In B2B software, customers are not big fans when it comes to frequent changes in product functionality. The reason is that changes might cause some product malfunction. The introduction of new features may also require additional testing and staff training, which can take some time.
To mitigate any risks related to product performance, product managers usually put together all major releases. They try to make product updates optional or based on settings, while avoiding changing the entire product experience at once.
For B2C customers, things are opposite: small and frequent updates are welcomed. Users are happy to try new functionality and engage with the product on new levels. But it’s important to remember that when introducing new features, one should prevent any performance problems. If your product is introducing some serious updates or UX changes, consider user onboarding or some hints so users can easily start enjoying the new features.
In B2B the person who decides to buy is not usually the person who is going to use the product. In B2B you have many ideas coming from stakeholders on how to improve the product. Product managers have to take into account different stakeholders, prioritize the product scope, and keep stakeholders informed of progress. That said, when you release something new, it’s the product manager’s job to communicate with all stakeholders and ensure that the product addresses the needs of each one.
On the contrary, for most B2C products, the decision-maker and the user are all the same person.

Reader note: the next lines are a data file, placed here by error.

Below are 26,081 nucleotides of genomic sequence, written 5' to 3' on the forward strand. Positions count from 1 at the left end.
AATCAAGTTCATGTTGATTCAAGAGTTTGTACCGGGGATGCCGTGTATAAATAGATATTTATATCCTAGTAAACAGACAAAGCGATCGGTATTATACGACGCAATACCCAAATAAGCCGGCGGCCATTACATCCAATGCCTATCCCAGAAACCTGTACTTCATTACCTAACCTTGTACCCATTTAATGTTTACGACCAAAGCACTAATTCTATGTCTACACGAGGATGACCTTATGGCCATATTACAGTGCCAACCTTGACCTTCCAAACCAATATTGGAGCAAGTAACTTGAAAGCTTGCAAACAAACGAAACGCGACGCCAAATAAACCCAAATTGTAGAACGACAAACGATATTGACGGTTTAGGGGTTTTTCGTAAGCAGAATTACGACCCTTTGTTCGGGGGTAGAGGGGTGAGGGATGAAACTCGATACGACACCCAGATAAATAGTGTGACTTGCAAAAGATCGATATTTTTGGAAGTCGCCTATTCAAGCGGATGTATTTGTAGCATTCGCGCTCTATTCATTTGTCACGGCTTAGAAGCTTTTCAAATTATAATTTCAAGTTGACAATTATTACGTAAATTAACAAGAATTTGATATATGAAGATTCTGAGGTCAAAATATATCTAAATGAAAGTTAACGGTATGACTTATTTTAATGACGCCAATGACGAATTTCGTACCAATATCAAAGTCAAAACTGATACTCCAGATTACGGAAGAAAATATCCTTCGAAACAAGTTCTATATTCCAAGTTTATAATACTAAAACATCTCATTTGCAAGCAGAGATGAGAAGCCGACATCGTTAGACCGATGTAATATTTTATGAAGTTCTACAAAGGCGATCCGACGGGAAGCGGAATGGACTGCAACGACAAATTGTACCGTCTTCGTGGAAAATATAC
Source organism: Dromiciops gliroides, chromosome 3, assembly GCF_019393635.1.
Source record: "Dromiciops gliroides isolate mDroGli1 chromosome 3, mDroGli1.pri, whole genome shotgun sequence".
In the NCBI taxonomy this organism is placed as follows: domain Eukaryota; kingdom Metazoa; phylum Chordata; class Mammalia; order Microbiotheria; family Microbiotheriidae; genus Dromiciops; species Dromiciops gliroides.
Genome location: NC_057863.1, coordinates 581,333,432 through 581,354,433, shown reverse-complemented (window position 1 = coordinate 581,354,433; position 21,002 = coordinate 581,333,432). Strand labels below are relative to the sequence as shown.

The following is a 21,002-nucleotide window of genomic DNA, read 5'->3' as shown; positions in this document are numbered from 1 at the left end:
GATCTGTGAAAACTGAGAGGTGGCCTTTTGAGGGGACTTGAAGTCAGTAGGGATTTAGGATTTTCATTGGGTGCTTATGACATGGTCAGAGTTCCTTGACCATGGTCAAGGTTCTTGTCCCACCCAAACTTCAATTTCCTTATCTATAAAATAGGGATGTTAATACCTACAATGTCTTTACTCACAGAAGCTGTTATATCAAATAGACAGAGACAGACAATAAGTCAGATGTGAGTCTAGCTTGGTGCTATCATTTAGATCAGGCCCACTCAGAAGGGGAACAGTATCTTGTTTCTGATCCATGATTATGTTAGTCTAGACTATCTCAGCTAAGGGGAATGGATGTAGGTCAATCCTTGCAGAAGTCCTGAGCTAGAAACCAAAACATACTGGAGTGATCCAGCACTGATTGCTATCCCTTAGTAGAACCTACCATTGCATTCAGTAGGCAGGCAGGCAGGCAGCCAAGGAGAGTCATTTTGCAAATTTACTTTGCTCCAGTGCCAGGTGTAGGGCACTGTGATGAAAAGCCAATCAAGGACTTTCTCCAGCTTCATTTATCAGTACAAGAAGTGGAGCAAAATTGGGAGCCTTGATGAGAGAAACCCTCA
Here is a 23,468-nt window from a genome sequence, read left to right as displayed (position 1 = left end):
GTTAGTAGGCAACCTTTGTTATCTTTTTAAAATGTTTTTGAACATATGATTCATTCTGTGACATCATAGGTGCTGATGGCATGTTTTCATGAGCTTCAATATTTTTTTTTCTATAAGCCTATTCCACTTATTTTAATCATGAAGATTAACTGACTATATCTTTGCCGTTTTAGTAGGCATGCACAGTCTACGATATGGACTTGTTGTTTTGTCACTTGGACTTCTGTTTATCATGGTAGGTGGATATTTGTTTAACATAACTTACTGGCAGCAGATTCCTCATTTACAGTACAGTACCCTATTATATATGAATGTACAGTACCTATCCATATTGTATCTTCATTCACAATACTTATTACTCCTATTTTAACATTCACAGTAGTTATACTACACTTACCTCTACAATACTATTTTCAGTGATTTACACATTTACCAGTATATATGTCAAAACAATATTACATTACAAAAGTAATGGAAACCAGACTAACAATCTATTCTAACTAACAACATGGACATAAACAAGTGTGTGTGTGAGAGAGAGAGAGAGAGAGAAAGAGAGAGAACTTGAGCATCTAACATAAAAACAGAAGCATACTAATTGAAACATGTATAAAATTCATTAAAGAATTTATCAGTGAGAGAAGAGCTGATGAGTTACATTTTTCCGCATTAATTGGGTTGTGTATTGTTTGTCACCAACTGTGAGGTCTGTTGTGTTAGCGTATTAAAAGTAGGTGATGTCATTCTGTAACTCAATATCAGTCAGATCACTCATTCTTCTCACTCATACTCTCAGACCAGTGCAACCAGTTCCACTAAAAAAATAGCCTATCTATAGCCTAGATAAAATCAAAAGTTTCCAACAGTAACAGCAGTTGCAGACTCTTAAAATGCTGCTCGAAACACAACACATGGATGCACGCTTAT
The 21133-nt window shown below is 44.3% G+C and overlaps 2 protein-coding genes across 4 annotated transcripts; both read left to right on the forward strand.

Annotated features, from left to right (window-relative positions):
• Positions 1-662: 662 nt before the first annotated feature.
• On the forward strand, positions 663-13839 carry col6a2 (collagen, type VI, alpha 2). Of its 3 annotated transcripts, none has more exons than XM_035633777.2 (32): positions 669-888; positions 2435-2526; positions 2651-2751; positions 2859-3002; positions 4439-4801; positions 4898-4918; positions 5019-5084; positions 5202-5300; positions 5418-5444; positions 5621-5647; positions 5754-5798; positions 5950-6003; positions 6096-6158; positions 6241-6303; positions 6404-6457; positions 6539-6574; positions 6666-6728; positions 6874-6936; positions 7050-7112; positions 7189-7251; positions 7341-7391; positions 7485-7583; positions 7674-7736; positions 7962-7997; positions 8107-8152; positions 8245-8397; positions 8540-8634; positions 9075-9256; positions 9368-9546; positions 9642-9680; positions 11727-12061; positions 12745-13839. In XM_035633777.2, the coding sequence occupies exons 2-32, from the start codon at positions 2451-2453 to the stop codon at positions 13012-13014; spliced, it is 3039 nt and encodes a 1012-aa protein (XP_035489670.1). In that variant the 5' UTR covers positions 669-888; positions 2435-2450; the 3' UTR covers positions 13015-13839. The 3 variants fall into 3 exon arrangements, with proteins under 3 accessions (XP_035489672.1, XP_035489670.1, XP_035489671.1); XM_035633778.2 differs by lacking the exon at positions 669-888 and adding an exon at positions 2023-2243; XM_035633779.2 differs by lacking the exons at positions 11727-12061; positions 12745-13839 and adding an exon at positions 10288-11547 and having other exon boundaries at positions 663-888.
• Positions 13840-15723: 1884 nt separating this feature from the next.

B2C product managers are focused on building products that appeal to users emotionally. Research conducted by Bain & Company “The B2C Elements of Value” shows what consumers value most by highlighting four categories of elements such as functional, emotional, life-changing, and social impact. At the bottom of the pyramid, there’s a need for users to meet their functional needs and become more personal, at higher levels.
In B2B product management, your main focus should be on improving workflow efficiency. Building new features, adding new functionality is more important for enterprise clients than worrying if the product has an appealing interface.
The same study as with B2C customers was conducted with B2B. It turned out that the bottom of the pyramid shows the most objective values such as price, regulations, scalability, quality, etc. On the top of the pyramid, the elements become more subjective and personal like design and aesthetics, perks, vision, marketability, and so on.
According to Gartner, 80% of product managers state that they use basic tools that help them to “solve digital product management problems, make data-driven decisions and accelerate end-to-end product management processes”.
Gone are the days when UX was a nice-to-have for most SaaS products. Nowadays, a compelling UX is a new black and oftentimes a key competitive advantage of the digital product. And this applies equally to both B2C and B2B companies.
B2B products have much in common with B2C ones: they need to create a clear information architecture, add engaging and informational content, provide details about products, and have a simple, clean, and friendly interaction design.
The best way to learn about career prospects and the specifics of switching from one business to another is firsthand. Learn about Katarina’s experience of working with both B2C and B2B businesses. In this podcast, she shares some of the realities and myths of being a product owner in both.https://www.youtube.com/embed/OoPILgjkvnw?rel=0
B2B and B2C are different when it comes to releasing cycles and roadmaps, customer acquisition, and stakeholders’ involvement. But despite all these differences, one thing remains common and it is the most important one in the entire digital product development process – you create and build for humans. What matters most is that your product has to be usable. Therefore, always strive for a better, intuitive, clear, and smooth user experience that will take away all customers’ frustrations, add value, and make them enjoy your product.
If you need to figure out how to improve your digital product development process, conduct user interviews, make prototypes, verify your ideas, and prioritize features, our digital strategy consultants will provide you with all the necessary resources and support.